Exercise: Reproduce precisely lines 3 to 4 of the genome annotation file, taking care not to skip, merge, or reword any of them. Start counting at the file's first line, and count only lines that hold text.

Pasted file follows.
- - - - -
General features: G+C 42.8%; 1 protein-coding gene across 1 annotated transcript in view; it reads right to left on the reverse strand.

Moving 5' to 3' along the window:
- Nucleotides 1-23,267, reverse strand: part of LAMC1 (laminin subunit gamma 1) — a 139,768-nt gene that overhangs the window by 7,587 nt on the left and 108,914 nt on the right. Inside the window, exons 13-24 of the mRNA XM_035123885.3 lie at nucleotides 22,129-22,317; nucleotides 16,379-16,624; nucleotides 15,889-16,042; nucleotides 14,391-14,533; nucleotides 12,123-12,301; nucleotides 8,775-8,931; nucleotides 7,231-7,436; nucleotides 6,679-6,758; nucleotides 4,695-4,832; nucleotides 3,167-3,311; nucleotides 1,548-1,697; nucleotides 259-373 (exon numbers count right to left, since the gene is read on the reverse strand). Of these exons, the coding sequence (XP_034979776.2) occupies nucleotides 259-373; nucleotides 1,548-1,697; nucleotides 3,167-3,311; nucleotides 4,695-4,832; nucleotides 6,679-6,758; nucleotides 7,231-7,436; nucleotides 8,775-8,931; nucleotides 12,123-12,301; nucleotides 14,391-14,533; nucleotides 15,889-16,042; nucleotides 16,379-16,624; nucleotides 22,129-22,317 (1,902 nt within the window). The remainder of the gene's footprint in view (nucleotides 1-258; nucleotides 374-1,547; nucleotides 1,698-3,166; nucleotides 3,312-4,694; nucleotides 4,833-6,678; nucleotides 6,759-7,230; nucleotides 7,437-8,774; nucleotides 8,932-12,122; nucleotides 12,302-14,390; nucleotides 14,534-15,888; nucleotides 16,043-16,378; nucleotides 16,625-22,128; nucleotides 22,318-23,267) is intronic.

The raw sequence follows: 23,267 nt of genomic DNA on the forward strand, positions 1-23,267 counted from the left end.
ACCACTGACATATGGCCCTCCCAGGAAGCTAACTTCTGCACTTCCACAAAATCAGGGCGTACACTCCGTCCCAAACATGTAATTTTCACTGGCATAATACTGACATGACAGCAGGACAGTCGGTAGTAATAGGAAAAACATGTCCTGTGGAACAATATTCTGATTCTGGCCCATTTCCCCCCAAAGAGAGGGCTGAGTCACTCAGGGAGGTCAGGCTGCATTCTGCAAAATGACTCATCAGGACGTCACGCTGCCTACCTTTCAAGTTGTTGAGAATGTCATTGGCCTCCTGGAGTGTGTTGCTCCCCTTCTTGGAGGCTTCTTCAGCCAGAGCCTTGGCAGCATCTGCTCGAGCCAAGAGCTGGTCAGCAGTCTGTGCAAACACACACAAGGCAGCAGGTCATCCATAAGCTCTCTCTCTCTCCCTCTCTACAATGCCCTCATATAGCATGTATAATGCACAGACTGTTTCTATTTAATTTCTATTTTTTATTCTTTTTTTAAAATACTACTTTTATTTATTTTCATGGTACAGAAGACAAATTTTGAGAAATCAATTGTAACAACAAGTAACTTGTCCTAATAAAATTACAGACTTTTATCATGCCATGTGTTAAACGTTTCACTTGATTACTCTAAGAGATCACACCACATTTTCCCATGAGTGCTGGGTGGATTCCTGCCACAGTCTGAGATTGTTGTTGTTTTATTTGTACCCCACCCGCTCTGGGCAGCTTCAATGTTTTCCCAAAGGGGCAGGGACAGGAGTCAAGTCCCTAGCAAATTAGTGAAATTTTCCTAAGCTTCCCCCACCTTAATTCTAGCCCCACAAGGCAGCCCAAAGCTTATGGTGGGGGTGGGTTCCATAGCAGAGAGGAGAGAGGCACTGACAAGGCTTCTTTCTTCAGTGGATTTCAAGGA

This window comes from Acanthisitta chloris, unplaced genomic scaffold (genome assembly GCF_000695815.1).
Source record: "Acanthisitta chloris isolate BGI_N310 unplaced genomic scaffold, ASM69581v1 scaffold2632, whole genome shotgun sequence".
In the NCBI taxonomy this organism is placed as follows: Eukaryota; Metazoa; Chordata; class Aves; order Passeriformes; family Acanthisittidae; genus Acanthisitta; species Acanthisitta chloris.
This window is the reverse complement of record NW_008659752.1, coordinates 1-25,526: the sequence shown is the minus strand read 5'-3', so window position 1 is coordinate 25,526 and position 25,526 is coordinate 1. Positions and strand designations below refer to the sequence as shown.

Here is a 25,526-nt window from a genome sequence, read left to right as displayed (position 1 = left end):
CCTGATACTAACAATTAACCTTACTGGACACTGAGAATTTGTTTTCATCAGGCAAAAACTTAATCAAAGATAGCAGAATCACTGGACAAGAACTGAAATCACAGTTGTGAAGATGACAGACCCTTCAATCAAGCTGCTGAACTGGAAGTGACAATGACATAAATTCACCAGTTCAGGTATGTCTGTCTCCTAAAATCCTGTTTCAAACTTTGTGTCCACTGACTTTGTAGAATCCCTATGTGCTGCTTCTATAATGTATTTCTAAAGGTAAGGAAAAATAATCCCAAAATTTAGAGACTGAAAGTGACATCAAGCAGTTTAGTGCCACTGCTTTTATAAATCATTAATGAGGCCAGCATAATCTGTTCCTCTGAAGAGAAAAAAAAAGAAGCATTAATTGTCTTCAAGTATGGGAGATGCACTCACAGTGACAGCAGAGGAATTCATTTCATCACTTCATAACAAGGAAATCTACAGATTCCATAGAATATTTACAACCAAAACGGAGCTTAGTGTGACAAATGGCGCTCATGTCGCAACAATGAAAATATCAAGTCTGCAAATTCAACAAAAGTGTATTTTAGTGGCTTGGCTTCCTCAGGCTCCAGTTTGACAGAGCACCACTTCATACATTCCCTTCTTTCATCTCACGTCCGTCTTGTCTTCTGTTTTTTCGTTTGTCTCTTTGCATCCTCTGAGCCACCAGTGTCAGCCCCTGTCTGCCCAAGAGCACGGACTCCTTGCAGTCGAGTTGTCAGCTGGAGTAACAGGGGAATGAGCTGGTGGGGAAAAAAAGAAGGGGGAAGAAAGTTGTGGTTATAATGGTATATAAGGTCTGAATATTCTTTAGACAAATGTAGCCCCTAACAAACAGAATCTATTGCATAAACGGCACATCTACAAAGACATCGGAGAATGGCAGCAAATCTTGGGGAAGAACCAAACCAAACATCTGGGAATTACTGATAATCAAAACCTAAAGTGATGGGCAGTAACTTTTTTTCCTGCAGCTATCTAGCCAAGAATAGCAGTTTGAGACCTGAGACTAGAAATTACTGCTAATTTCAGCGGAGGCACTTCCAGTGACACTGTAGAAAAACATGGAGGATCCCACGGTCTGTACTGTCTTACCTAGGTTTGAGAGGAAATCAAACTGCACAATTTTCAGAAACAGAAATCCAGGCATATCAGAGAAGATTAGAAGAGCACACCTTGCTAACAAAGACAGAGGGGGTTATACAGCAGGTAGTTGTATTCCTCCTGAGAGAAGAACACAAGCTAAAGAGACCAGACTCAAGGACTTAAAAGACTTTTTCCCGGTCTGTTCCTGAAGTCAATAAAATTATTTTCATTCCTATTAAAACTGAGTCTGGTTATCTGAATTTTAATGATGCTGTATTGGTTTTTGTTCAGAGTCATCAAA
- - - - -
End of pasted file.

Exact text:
- Nucleotides 1-23,267, reverse strand: part of LAMC1 (laminin subunit gamma 1) — a 139,768-nt gene that overhangs the window by 7,587 nt on the left and 108,914 nt on the right. Inside the window, exons 13-24 of the mRNA XM_035123885.3 lie at nucleotides 22,129-22,317; nucleotides 16,379-16,624; nucleotides 15,889-16,042; nucleotides 14,391-14,533; nucleotides 12,123-12,301; nucleotides 8,775-8,931; nucleotides 7,231-7,436; nucleotides 6,679-6,758; nucleotides 4,695-4,832; nucleotides 3,167-3,311; nucleotides 1,548-1,697; nucleotides 259-373 (exon numbers count right to left, since the gene is read on the reverse strand). Of these exons, the coding sequence (XP_034979776.2) occupies nucleotides 259-373; nucleotides 1,548-1,697; nucleotides 3,167-3,311; nucleotides 4,695-4,832; nucleotides 6,679-6,758; nucleotides 7,231-7,436; nucleotides 8,775-8,931; nucleotides 12,123-12,301; nucleotides 14,391-14,533; nucleotides 15,889-16,042; nucleotides 16,379-16,624; nucleotides 22,129-22,317 (1,902 nt within the window). The remainder of the gene's footprint in view (nucleotides 1-258; nucleotides 374-1,547; nucleotides 1,698-3,166; nucleotides 3,312-4,694; nucleotides 4,833-6,678; nucleotides 6,759-7,230; nucleotides 7,437-8,774; nucleotides 8,932-12,122; nucleotides 12,302-14,390; nucleotides 14,534-15,888; nucleotides 16,043-16,378; nucleotides 16,625-22,128; nucleotides 22,318-23,267) is intronic.

The raw sequence follows: 23,267 nt of genomic DNA on the forward strand, positions 1-23,267 counted from the left end.